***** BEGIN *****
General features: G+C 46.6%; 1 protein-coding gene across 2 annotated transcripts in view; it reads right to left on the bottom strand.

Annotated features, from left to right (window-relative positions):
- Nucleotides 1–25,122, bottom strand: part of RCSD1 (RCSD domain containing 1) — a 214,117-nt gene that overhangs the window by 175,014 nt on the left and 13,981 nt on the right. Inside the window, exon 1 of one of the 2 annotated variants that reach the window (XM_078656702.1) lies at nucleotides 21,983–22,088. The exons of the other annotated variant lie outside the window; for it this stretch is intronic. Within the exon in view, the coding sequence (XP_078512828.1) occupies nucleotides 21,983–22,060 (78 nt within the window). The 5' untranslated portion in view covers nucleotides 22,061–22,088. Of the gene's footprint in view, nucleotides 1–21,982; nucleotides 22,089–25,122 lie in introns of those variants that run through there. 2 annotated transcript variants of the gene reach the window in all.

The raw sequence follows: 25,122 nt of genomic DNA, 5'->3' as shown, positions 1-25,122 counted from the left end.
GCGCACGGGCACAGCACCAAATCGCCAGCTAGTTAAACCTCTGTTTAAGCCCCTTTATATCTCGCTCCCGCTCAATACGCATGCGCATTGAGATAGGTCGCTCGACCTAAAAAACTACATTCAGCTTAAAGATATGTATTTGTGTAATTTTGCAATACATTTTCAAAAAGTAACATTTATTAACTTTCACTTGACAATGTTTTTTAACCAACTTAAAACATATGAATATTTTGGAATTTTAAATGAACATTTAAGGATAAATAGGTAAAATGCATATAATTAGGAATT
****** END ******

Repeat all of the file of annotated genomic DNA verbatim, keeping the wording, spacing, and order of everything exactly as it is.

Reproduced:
General features: G+C 46.6%; 1 protein-coding gene across 2 annotated transcripts in view; it reads right to left on the bottom strand.

Annotated features, from left to right (window-relative positions):
- Nucleotides 1–25,122, bottom strand: part of RCSD1 (RCSD domain containing 1) — a 214,117-nt gene that overhangs the window by 175,014 nt on the left and 13,981 nt on the right. Inside the window, exon 1 of one of the 2 annotated variants that reach the window (XM_078656702.1) lies at nucleotides 21,983–22,088. The exons of the other annotated variant lie outside the window; for it this stretch is intronic. Within the exon in view, the coding sequence (XP_078512828.1) occupies nucleotides 21,983–22,060 (78 nt within the window). The 5' untranslated portion in view covers nucleotides 22,061–22,088. Of the gene's footprint in view, nucleotides 1–21,982; nucleotides 22,089–25,122 lie in introns of those variants that run through there. 2 annotated transcript variants of the gene reach the window in all.

The raw sequence follows: 25,122 nt of genomic DNA, 5'->3' as shown, positions 1-25,122 counted from the left end.
GCGCACGGGCACAGCACCAAATCGCCAGCTAGTTAAACCTCTGTTTAAGCCCCTTTATATCTCGCTCCCGCTCAATACGCATGCGCATTGAGATAGGTCGCTCGACCTAAAAAACTACATTCAGCTTAAAGATATGTATTTGTGTAATTTTGCAATACATTTTCAAAAAGTAACATTTATTAACTTTCACTTGACAATGTTTTTTAACCAACTTAAAACATATGAATATTTTGGAATTTTAAATGAACATTTAAGGATAAATAGGTAAAATGCATATAATTAGGAATT